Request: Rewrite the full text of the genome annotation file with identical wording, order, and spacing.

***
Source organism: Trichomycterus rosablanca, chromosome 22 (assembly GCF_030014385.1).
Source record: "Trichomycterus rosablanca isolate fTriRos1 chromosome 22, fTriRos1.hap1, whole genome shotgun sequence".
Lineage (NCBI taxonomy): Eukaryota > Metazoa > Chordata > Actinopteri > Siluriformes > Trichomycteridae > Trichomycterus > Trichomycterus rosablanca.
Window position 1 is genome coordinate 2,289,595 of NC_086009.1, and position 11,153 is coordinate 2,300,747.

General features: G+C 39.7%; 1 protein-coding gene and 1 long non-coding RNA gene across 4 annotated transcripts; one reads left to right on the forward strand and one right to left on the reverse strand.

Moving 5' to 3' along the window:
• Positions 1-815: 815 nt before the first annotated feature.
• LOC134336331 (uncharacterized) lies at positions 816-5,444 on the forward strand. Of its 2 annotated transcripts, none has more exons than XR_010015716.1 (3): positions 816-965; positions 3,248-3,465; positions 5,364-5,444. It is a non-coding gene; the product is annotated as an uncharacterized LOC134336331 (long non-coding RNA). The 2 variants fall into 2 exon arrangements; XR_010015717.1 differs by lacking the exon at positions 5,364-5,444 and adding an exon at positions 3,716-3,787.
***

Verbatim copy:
Source organism: Trichomycterus rosablanca, chromosome 22 (assembly GCF_030014385.1).
Source record: "Trichomycterus rosablanca isolate fTriRos1 chromosome 22, fTriRos1.hap1, whole genome shotgun sequence".
Lineage (NCBI taxonomy): Eukaryota > Metazoa > Chordata > Actinopteri > Siluriformes > Trichomycteridae > Trichomycterus > Trichomycterus rosablanca.
Window position 1 is genome coordinate 2,289,595 of NC_086009.1, and position 11,153 is coordinate 2,300,747.

General features: G+C 39.7%; 1 protein-coding gene and 1 long non-coding RNA gene across 4 annotated transcripts; one reads left to right on the forward strand and one right to left on the reverse strand.

Moving 5' to 3' along the window:
• Positions 1-815: 815 nt before the first annotated feature.
• LOC134336331 (uncharacterized) lies at positions 816-5,444 on the forward strand. Of its 2 annotated transcripts, none has more exons than XR_010015716.1 (3): positions 816-965; positions 3,248-3,465; positions 5,364-5,444. It is a non-coding gene; the product is annotated as an uncharacterized LOC134336331 (long non-coding RNA). The 2 variants fall into 2 exon arrangements; XR_010015717.1 differs by lacking the exon at positions 5,364-5,444 and adding an exon at positions 3,716-3,787.